Combine that with a culture in which the direct report is not allowed to say no or to negotiate the portfolio of work they have already been assigned or is being assigned and you have work that is not achievable and that is a heavy burden on anyone with a conscience.
They know from the start they are going to fail and setting someone up to fail is cruel. You’ve robbed that person of the fun they could have at work – of the satisfaction and engagement they could feel, and when someone is engaged and having fun doing the work, they do a better job.
There is an art to setting the right goals, with the right amount of complexity. But not too much otherwise it’s unmanageable. And not too little, otherwise it’s dull.
That’s how games are designed.
If you go to play a game that you know you will win every time without thinking, it quickly becomes boring. If you go to play a game that you know you will never win and not only will you lose, but you will be punished for losing, that sounds like self-inflicted torture to me.
3. Collaborative Leadership
Work isn’t fun when leaders spend too much time boosting their own egos, amassing power and stomping all over the people who are lower down in the food chain.
This creates a toxic environment for anyone trying to actually get something done. There are too many hoops to jump through, too many people to appease before that meaningful work can get done.
Leadership should be there to support the meaningful, doable work getting done, not get in the way of it.
Leaders need to leave their egos at the door and let go of using their position as a weapon to get what they want by imposing their will over others.
There is a better way and it’s a collaborative approach to working.
Most leaders lead directively – they tell others what to do. These others aren’t children, they are adults. They have supposedly been hired because they have some expertise. But instead of supporting and nurturing that expertise, they second-guess it; they micromanage. Or they bark out orders that the person doesn’t really understand and then leave them to flap in the wind.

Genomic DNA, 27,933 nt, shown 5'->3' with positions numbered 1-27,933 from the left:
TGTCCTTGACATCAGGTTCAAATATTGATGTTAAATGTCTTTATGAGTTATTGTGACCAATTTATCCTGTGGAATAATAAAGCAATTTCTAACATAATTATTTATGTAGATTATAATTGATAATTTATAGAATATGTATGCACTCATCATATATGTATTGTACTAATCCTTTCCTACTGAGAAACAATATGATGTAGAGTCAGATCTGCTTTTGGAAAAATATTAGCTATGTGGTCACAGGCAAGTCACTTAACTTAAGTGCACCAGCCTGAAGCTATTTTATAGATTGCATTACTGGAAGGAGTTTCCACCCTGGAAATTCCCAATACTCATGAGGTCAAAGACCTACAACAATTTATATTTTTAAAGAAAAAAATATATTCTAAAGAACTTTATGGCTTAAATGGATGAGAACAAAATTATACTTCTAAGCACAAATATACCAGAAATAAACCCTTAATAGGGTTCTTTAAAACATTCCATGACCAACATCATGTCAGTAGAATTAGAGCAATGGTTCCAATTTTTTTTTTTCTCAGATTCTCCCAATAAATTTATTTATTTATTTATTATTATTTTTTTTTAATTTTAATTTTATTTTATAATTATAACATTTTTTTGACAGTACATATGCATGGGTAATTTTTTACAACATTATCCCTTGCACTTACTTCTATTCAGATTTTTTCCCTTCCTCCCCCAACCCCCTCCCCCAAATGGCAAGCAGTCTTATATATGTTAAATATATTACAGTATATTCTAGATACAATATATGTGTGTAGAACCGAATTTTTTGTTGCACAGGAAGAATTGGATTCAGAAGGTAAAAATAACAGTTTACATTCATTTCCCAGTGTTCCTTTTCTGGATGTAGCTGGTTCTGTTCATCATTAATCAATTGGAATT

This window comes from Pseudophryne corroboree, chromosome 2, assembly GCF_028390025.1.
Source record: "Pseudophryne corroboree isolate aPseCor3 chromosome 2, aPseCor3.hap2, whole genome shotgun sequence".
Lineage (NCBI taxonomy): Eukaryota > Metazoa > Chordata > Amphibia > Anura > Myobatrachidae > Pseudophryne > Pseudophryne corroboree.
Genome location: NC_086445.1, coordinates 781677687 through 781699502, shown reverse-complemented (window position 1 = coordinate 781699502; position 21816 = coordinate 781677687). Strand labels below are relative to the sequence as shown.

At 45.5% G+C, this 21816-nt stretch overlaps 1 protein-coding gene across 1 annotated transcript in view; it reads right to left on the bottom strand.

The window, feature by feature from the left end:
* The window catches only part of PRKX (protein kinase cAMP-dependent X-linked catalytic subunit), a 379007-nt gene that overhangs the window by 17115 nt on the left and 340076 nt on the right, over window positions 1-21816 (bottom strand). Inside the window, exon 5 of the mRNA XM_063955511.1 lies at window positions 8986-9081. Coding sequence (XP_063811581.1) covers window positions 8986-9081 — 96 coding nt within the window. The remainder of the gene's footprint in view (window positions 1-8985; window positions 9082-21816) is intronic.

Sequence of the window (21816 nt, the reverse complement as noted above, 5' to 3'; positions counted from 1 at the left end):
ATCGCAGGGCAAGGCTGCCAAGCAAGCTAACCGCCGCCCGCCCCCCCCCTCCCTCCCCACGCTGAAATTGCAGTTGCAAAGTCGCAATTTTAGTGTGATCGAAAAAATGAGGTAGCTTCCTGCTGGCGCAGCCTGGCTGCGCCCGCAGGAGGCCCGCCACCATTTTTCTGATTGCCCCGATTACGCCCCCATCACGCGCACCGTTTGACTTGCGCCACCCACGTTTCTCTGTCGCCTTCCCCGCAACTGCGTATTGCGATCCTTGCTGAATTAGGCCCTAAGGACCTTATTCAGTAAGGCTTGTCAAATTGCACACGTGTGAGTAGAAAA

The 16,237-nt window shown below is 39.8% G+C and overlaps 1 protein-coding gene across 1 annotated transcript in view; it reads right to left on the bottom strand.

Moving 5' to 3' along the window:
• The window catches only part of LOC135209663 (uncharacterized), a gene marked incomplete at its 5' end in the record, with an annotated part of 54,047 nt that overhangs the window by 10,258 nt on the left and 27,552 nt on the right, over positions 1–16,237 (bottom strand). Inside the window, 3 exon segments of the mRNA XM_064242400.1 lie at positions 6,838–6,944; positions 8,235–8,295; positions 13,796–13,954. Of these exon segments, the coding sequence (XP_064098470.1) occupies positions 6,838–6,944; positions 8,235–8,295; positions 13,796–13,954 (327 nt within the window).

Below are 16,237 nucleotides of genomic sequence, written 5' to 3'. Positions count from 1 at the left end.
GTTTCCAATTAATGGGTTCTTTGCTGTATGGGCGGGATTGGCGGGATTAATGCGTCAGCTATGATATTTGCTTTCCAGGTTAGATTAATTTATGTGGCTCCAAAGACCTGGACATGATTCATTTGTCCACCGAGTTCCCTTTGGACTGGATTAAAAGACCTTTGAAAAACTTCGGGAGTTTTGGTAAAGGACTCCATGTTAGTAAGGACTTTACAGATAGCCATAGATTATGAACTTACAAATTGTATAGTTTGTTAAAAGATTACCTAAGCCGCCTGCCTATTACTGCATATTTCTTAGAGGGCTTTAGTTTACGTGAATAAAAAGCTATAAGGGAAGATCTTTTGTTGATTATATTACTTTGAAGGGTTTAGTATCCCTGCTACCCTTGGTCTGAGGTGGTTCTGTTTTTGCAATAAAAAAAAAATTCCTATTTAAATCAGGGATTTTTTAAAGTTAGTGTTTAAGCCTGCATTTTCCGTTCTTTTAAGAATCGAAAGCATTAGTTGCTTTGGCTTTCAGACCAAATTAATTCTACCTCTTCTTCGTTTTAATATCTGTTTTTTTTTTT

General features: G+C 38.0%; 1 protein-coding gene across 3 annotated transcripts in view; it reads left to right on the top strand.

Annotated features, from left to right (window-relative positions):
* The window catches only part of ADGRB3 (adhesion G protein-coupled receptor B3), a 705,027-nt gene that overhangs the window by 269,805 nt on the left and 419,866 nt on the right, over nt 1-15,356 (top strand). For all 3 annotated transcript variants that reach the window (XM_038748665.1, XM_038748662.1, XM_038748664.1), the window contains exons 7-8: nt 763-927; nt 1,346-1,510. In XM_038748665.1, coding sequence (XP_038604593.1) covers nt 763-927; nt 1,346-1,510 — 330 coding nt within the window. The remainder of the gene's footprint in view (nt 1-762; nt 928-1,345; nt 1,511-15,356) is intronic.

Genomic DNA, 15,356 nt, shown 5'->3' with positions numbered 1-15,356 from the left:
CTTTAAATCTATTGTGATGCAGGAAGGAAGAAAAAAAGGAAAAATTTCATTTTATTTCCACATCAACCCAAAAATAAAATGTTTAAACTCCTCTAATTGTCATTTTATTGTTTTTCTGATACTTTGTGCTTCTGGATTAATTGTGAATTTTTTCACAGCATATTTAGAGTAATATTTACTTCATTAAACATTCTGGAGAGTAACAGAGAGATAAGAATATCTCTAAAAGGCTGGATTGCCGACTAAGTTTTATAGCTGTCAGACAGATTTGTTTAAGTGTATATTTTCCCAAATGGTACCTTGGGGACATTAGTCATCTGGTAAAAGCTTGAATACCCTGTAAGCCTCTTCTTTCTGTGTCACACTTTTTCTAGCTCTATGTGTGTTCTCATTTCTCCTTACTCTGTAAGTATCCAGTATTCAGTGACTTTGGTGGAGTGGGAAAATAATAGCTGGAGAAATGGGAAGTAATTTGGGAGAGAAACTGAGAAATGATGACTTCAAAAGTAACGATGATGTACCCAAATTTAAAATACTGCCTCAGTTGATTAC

There are more enlightened leaders – they think they are leading collaboratively. They asked for their direct reports’ opinions. They listened carefully. They considered all sides of the issue and then they made a decision. They explained the decision to their ‘subordinates’ and answered any and all questions.
It’s better than the other examples, but it’s still not collaboration.
Collaboration is when the team makes the decision together, not the leader. Collaboration is when the leader really lets go of the power and after proper training in the right tools and techniques, turns over his power to the team.
Scary thought, right?
Well, think about why you might think that.
Are you afraid to let go of control? Most leaders are.
They are actually addicted to control. Being controlled feels terrible and it sucks all the fun out of work. There is no engagement when one is being controlled – it’s the opposite of engagement.
But it doesn’t need to be that way.
- Stop focusing on profits and focus on purpose and how the organization is there to serve something or someone beyond itself.
- Set people up to succeed rather than to fail.
- Don’t over-allocate resources because that makes the goals unachievable – people have too much to do.
- And let go of control and learn to lead collaboratively.
Even though these things are difficult to achieve, it's not impossible--and it's definitely worth the commitment and effort – the effort to learn new skills, new tools, new approaches. That’s the new game of leadership, and it can change the world.
The question is – are you up to the challenge?